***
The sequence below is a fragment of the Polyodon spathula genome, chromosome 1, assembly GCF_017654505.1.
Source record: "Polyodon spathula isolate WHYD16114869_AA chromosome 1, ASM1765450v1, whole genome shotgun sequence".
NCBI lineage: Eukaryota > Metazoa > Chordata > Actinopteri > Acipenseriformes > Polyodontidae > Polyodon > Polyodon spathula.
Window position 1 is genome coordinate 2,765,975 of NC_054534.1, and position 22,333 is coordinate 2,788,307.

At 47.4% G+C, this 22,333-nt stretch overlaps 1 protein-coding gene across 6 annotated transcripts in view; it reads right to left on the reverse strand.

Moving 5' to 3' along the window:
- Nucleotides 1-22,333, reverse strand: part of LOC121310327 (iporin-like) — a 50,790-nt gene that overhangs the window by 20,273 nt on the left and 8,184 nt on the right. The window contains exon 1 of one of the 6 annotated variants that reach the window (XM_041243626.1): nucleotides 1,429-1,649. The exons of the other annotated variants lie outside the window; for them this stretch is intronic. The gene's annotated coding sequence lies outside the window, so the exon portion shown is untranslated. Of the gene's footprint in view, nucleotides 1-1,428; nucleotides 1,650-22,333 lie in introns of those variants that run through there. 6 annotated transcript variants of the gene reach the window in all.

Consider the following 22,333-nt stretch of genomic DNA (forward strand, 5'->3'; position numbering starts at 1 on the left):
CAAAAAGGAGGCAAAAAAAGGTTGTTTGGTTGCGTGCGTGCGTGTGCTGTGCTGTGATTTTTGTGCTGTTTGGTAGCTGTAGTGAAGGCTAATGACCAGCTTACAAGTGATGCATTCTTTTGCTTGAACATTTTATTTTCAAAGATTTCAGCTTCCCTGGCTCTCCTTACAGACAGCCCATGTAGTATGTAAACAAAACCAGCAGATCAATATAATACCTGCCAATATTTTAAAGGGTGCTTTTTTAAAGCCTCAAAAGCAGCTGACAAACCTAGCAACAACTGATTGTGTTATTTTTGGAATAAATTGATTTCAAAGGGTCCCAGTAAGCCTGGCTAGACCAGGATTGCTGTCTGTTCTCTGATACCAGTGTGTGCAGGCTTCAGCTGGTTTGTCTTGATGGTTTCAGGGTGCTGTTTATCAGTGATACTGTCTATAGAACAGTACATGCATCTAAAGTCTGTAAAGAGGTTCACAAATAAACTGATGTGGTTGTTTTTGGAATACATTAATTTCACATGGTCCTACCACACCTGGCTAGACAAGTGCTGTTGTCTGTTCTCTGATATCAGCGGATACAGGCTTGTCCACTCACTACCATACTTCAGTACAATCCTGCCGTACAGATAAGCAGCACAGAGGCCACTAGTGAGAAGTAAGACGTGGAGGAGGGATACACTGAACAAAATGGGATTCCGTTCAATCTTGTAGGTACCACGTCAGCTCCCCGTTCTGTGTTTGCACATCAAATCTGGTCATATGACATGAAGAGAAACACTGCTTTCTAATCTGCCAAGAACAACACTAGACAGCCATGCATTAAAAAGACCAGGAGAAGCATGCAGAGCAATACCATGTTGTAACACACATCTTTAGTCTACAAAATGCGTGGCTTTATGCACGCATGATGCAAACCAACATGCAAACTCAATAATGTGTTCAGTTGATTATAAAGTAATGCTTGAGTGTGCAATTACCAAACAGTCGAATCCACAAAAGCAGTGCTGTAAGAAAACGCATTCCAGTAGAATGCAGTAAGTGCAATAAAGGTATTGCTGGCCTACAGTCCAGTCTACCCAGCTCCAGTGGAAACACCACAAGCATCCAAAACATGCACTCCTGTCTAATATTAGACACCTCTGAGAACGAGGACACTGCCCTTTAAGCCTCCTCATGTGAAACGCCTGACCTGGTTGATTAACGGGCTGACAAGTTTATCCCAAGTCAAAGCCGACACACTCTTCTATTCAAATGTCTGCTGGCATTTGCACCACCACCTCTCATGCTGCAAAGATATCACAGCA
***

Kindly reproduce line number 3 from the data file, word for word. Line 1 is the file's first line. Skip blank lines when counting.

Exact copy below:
NCBI lineage: Eukaryota > Metazoa > Chordata > Actinopteri > Acipenseriformes > Polyodontidae > Polyodon > Polyodon spathula.